Those for MERCY argued that in the Bible, you confess first before you are forgiven. They perceived peace as the end product and not a process. It is a condition. They further argued that we are living in the same communities; therefore we need restorative measures because if one goes to court, this will not help but only worsen the situation. However, the justice proponents hit back and arguing that perpetrators have to pay for the wrongs they did. Eventually, there was a general consideration on the need to transform governance institutions in order to transform negative peace into positive peace.
The exercise had shown that one could not focus on only ONE aspect of the quartet; Truth-telling was as important as having Justice served. Interestingly, some of the terms were used only in English; the vernacular equivalents either did not exist or were rarely used. This begged the question whether the concepts of Truth, Justice, Peace and Mercy were merely international constructs with either very different notions operating at a local level or those being ‘foreign’ concepts. The group had difficulty defining “Justice” as an objective notion – what does “Justice” mean to me? Nevertheless, even without vernacular for “justice” people seem to know what it is – communities use different language.
Similarly whose “truth” constituted “the truth”? How did one deal with layers of truth? Should the truth be told at all costs?
As the sharing deepened through the discussions and the sharing of experiences, the initial suspicion and caution of Module One gave way to curiosity and mutual respect across the disciplines. As the discussions deepened, so too did the questions:
The issue of reconciliation was also traversed. Some felt that often we “come up with a prescription to a wound we don’t know”, that reconciliation and forgiveness are often forced and then do not last, since it is a process – not an event. Zimbabwe had undergone a transition from colonial to independent rule. There had been a prescribed reconciliation process thereafter. However, subsequently there have been waves of violence that need to be unpacked more fully – and need to be addressed. A top-down approach does not work; communities must decide for themselves.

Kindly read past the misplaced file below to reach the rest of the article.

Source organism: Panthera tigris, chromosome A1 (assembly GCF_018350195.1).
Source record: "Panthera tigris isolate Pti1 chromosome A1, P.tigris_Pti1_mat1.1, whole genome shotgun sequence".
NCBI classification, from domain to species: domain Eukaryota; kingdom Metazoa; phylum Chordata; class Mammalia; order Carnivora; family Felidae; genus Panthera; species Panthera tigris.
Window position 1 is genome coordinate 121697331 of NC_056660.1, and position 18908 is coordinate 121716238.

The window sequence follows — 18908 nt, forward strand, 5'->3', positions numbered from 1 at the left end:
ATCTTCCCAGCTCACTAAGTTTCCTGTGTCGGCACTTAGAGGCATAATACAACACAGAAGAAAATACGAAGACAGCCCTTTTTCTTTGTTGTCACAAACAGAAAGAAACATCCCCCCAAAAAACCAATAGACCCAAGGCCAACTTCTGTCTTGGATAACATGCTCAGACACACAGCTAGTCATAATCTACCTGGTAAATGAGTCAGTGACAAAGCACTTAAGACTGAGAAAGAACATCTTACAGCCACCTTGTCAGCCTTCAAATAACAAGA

Even after several years, many communities did not know of national initiatives aimed at fostering reconciliation such as OHNRI and JOMIC – and more importantly, their mandate is not known in communities.
The participants felt it was important to build and strengthen what was already in place within communities. Communities have proven to be resilient by working with the environment and adapting as appropriate.
Participants also raised the issue of communities coping. This included trying to understand what communities were doing to deal with successive waves of violence and intimidation. It was clear that more understanding was needed about how communities were coping, what that meant and what healing and transformation meant. What was clear was that there was no easy forgiveness. Zimbabweans are a resilient people; they often persevere until “the time” comes. CSOs would do well to help communities to build that resilience in times of calm (before the crisis).
Culture was also explored as another aspect of the work in communities that had to be deepened. Culture is a dynamic, living system of collective self-realisation. There is much resourcefulness within the culture.
One such element was the presence of avenging spirits or ‘ngozi’ which often served as a manifestation of unresolved issues. Where bodies were unburied or perpetrators had not yet been brought to book, these spirits demanded appeasement and concrete restoration or repair through tangible compensation or damages. In this way the avenging spirits (Ngozi) acted as a truth-finding mechanism/phenomenon, and offered the community an opportunity to repair and restore order.
Thereafter, the protagonists exchange snuff, signalling that “it’s over and we can move on” . Culturally what served as acknowledgement, suffering and confession was also defined; one aspect was for a perpetrator to stand in the fire of questions from victims. There was no ‘forgive and forget’ either; forgetting could not be forced – time was even needed before someone could forgive. Only once there had been proper acknowledgement could someone “come to your place and ask for fire” (forgive).